You can pick your numbers as to when it occurs, but the impending demographic changes in the United States under which white Americans become the numerical minority in the country may either strike fear in your heart or hope for societal improvements, depending on your ideology. Despite the headlines, however, the math and associated politics do not support as radical a change as feared/hoped.
Using 2018 U.S. census projections, an excellent analysis from the Brookings Institution predicts that the “minority tipping point,” at which time the non-white U.S. population equals the white population, arrives in the year 2044. The finer detail in that data and current political “inertia,” however, reveal five important reasons that this date is perhaps less significant than you think:
- The demographic plurality of Americans traditionally identified as “white” will carry on for many years, even decades, after the 2044 date.
- “Minority America” is not one thing, rather it is made up of a variety of ethnic heritages, and they do not vote or act as one unified body.
- Even in 2044, the “minority-majority” population mix skews heavily on the “youth” side, and so voting power, which is highly correlated to age (as well as ethnicity), will continue to heavily favor white voters.
- Political power in Southern and rural regions of the U.S. will remain white-dominated well after 2044, thanks to the constitutional construction of the Senate and gerrymandered house districts.
- The reality is that already today we do not have “one-person, one-vote” political system, rather a “one-dollar, one-vote” system, and “Big Money” will “skew white” for many decades to come.
Majority versus plurality
Mind you, I personally do not see much downside in these trends; I believe that learning how to listen politically to more diverse voices would be better for America overall. But in the American “first past the post” electoral system, it is pluralities that decide elections, not majorities. For instance, older Americans regularly vote in a proportion “well above their weight,” creating a powerful demographic plurality on issues where there is a widespread age correlation, such as Social Security policy.
As the diagram from Brookings below illustrates, even in 2045 the “white bloc” of the population, while a bit less than the statistical majority, is by far the largest plurality by this method of “cutting the pie.” This bloc is still twice as big as the Hispanic bloc, the next largest, and even aggressive projections of further demographic change do not alter that dominance within the lifetimes of most people reading this blog.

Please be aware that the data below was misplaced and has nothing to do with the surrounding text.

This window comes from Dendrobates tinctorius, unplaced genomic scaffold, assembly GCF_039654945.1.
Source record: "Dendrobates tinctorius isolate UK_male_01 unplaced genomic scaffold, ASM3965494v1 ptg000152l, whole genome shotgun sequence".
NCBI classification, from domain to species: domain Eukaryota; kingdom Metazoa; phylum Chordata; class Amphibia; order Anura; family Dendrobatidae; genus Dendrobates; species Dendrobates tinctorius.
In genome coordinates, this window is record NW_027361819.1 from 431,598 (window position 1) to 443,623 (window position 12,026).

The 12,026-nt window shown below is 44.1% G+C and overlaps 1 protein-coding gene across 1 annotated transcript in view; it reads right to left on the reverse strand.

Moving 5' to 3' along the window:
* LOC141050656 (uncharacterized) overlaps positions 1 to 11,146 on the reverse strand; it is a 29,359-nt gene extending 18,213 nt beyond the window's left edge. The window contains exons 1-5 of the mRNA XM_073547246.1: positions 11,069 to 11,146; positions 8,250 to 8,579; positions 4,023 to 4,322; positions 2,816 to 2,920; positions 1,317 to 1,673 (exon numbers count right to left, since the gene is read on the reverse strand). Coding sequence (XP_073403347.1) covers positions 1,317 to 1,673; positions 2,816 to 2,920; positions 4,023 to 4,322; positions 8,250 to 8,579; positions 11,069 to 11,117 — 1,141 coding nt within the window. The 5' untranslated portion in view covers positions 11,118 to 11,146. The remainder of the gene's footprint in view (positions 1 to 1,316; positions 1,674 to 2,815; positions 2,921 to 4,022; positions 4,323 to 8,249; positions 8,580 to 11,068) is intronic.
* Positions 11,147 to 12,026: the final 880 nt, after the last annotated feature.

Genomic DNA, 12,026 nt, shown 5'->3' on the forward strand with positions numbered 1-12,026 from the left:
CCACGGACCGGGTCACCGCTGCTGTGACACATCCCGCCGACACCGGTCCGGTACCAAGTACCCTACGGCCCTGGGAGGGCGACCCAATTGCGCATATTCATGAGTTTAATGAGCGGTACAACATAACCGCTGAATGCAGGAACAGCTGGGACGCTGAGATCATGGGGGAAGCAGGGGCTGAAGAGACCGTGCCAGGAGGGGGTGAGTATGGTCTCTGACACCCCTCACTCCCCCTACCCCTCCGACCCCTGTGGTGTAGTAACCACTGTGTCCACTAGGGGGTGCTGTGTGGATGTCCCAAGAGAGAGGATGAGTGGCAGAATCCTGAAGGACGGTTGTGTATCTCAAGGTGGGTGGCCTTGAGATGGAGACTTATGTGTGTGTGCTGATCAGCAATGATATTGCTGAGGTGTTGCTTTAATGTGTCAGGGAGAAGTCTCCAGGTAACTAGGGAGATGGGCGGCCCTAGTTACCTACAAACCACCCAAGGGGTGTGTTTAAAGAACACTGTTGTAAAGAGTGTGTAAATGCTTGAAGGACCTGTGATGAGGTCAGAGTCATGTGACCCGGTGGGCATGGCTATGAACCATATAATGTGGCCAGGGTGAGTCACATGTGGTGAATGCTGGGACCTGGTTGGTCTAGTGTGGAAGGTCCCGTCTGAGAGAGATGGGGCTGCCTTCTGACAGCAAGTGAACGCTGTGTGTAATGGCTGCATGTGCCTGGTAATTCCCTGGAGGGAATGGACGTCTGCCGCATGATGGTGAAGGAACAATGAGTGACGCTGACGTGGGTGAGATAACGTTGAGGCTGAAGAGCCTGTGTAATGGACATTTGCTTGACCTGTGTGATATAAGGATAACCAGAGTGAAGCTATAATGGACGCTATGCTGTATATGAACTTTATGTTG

Are the blocs really blocs?
And of course, this brings up the entire question of whether there is such a thing as a “white voting bloc.” We’ll leave that one open for the moment, but we do know, for instance, that Hispanics of Cuban heritage have long been much more favorable to Republicans than have been people of Mexican ancestry. Categorical lines are more difficult to draw here than the colors on the above pie chart suggest.
Barack Obama’s two successful presidential elections do show a very strong racial preference from Black Americans, with as high as 93% of this bloc voting for Obama in 2012, and in record numbers. I would assert, however, that this is likely more anomaly than permanent expectation (and evidenced by the 2016 election), caused in part by the excitement of the first American with African ancestry running for president, but also due to the open animosity toward concerns of many black Americans by Republican leaders ever since Richard Nixon successfully pulled most Southern segregationists into the Republican fold with his “Southern Strategy.”
The demographics of age
That earlier-cited Brookings Institution report projected that, by 2020, the under-18 population in the U.S. will turn “minority-majority.” However, the crucial age-based voting bloc of 50-60-year-olds is not projected to reach this “tipping point” until 2050, with the 60+ age group not tipping until after 2060. Unless the age demographics of voting change dramatically over the next couple of decades, the political dominance of the 50+ contingent in the U.S. will remain well entrenched.
The Senate and gerrymandered House